I was administering a webinar with a panel of experts recently and as I went through the registration data, I took note of the questions asked of the panelists in advance. There were a number of questions that could have been answered in four or five seconds with Google to the satisfaction of the querants.

What a wasted opportunity!

I want to share with you some advice I received from one of my teachers, Stephen K. Hayes:

When in the presence of a master teacher, pick one burning question to which you must have the answer and ask that. There's a strong possibility you'll only get one shot, so make it count.

This is as true in marketing as it is on the floor of the dojo. Take some time when you register for an event, a conference, or class to think of questions for the teachers, experts, presenters, etc. that you really and truly need answers to, answers you haven't gotten anywhere else. Write up a list of questions for yourself, Google all of them, and then note the ones where Google simply couldn't help you. From that list, then pick the one question that you believe will absolutely, positively change your business, your habits, your practice, etc., the one question that you mentally scream, "If only I had the answer, everything would be better!". Then ask that question to your teacher.

Here's another indicator that you've got a question that's worth asking as your one shot. If you're asking for a diagnosis, chances are you're not going to get a very satisfying answer. It's almost impossible for anyone to effectively assess what's right or wrong with a marketing program in a short amount of time. If you're asking how someone would solve a problem you're encountering (bonus if you can explain what you've already tried in a very tight, compact way), you'll probably get a much better answer.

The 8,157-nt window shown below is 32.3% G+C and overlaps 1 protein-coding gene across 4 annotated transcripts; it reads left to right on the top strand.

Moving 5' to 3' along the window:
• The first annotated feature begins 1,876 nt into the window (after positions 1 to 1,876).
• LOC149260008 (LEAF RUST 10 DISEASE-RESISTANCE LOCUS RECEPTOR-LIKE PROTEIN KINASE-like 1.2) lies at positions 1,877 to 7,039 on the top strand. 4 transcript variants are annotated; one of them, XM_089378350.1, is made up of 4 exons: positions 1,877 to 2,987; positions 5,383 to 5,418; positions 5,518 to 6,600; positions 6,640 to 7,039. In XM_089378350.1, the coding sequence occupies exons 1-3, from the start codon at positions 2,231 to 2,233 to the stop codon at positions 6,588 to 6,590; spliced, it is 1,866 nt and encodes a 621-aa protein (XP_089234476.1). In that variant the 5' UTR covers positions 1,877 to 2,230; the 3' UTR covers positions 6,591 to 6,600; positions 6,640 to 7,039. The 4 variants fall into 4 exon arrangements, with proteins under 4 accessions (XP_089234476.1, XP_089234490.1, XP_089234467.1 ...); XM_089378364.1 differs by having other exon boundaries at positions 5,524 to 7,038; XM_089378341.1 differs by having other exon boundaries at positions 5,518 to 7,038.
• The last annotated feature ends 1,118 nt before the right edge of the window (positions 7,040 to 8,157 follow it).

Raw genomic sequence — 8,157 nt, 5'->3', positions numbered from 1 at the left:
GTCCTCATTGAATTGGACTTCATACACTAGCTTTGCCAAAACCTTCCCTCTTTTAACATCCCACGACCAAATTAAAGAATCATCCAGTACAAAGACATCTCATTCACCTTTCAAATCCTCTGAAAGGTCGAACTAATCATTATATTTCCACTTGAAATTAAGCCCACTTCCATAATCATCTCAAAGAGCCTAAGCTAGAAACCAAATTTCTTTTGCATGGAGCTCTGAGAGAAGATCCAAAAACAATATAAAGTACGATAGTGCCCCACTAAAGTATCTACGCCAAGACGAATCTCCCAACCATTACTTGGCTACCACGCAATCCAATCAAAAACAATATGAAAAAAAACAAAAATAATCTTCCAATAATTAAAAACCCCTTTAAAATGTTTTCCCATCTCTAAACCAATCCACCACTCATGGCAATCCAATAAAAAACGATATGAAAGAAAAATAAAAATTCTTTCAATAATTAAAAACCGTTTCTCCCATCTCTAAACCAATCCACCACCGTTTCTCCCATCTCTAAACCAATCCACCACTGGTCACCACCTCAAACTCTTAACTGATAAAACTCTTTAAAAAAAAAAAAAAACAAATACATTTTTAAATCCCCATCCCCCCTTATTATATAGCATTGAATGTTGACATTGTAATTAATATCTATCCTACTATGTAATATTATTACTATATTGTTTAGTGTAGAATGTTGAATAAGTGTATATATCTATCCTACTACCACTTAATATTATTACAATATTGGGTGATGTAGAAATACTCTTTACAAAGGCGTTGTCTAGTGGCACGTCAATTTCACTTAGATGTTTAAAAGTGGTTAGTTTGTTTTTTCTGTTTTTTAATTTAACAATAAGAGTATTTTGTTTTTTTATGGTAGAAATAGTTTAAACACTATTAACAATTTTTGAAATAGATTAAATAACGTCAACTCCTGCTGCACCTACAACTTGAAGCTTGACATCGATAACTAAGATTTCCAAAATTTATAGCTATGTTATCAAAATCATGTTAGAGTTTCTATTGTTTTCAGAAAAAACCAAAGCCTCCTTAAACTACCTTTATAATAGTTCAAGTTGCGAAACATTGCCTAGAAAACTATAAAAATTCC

For example, someone recently asked me, "Hey, can you take a look at my blog and tell me why I'm not getting any traffic?" There are a billion different answers here, and in the scope of this question, none of them are going to move the needle for the querant. If they had asked the question differently, such as, "My blog isn't getting enough traffic. I've done all the basic SEO work, installed the right plugins, listed and verified my sitemaps, set up PPC, and done all of the things you recommended in posts X, Y, and Z on your blog. I'm not competing for an overly generic term. My traffic sources indicate that almost no traffic is coming from search, but Webmaster tools isn't showing any errors. What things haven't I thought of?"

Once you've boiled down your burning question to the one question that will make the most difference to you or your business, ask that of the expert, the teacher, the presenter. Like my teacher said, you may only get one shot. There's a very good chance they'll be delighted to hear something different than the same 5 questions over and over again and give you real feedback that can move the needle for you.


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